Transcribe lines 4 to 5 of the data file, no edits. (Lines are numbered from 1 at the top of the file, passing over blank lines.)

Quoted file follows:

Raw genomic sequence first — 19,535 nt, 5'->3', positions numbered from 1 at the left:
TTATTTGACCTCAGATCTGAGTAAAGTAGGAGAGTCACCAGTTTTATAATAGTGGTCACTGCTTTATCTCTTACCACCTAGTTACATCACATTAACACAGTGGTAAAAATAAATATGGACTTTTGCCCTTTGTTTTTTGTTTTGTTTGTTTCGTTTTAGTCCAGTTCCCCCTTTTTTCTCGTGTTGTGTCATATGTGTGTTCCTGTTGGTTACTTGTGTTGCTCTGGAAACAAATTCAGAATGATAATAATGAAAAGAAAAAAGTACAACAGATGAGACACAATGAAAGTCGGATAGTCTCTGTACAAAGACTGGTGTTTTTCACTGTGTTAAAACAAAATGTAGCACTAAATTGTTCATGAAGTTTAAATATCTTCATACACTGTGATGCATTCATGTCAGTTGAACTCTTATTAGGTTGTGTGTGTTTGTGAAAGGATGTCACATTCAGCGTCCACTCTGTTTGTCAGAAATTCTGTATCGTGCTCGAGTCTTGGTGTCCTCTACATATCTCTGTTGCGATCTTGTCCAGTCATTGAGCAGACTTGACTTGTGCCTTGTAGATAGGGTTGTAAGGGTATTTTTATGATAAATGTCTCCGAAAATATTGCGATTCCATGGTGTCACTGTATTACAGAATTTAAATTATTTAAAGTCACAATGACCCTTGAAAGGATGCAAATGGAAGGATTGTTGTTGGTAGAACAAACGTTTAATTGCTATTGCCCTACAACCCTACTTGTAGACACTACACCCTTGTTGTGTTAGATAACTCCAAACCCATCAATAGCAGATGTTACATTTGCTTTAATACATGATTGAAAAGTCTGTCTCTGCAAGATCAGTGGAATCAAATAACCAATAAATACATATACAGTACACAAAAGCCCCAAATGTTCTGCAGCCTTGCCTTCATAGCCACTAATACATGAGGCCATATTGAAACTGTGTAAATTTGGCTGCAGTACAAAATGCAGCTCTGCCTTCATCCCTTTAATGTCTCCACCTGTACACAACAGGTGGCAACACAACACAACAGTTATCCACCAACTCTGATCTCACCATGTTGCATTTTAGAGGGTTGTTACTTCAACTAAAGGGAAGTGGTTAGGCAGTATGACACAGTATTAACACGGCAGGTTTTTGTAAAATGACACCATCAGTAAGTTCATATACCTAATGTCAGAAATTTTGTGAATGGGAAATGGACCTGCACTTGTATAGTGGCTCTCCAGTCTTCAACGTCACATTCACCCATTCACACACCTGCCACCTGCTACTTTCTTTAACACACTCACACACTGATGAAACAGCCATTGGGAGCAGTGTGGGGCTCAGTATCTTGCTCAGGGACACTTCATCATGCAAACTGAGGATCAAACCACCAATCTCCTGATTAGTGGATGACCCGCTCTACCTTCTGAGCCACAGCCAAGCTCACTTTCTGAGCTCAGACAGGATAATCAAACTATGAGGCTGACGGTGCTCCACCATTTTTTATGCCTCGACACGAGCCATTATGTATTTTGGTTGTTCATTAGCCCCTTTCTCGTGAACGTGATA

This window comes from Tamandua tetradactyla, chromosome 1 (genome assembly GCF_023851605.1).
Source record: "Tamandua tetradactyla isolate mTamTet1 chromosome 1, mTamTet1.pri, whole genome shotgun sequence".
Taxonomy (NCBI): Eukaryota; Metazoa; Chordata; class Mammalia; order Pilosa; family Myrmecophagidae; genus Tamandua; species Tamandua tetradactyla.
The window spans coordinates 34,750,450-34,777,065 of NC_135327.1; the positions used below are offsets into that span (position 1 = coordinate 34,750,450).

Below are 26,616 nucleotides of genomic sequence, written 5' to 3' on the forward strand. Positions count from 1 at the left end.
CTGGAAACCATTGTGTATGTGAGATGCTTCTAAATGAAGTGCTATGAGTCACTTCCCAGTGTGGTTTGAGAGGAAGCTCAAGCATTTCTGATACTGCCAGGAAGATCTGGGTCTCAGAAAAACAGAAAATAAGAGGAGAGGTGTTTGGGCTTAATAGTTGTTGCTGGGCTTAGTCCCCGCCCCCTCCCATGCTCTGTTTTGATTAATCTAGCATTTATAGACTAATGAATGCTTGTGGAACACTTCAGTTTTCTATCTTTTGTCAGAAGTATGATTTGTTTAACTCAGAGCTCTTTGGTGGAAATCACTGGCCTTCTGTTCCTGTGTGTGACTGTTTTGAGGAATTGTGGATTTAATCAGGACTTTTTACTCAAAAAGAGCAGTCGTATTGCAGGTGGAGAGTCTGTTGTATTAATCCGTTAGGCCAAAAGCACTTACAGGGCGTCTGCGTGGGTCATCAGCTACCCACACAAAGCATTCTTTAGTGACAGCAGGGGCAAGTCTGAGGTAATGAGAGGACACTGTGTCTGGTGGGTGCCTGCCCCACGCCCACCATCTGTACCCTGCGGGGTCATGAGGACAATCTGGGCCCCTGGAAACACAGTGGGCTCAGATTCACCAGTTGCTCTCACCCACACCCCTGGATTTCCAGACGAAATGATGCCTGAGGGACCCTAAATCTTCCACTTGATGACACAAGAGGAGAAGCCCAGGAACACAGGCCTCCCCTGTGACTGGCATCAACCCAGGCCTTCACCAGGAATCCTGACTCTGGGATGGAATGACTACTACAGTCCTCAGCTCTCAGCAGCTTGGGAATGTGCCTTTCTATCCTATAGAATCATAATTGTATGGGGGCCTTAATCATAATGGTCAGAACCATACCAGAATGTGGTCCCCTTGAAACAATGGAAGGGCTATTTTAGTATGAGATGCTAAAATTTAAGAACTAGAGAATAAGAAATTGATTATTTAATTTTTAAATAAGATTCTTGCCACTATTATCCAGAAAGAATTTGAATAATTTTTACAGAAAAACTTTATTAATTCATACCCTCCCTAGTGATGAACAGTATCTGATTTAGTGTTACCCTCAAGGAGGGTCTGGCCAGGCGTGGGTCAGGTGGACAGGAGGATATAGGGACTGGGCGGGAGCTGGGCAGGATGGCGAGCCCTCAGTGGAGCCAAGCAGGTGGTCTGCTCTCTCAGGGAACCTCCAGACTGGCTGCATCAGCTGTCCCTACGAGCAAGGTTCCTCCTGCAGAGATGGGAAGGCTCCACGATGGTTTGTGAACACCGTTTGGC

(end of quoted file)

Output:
Source record: "Tamandua tetradactyla isolate mTamTet1 chromosome 1, mTamTet1.pri, whole genome shotgun sequence".
Taxonomy (NCBI): Eukaryota; Metazoa; Chordata; class Mammalia; order Pilosa; family Myrmecophagidae; genus Tamandua; species Tamandua tetradactyla.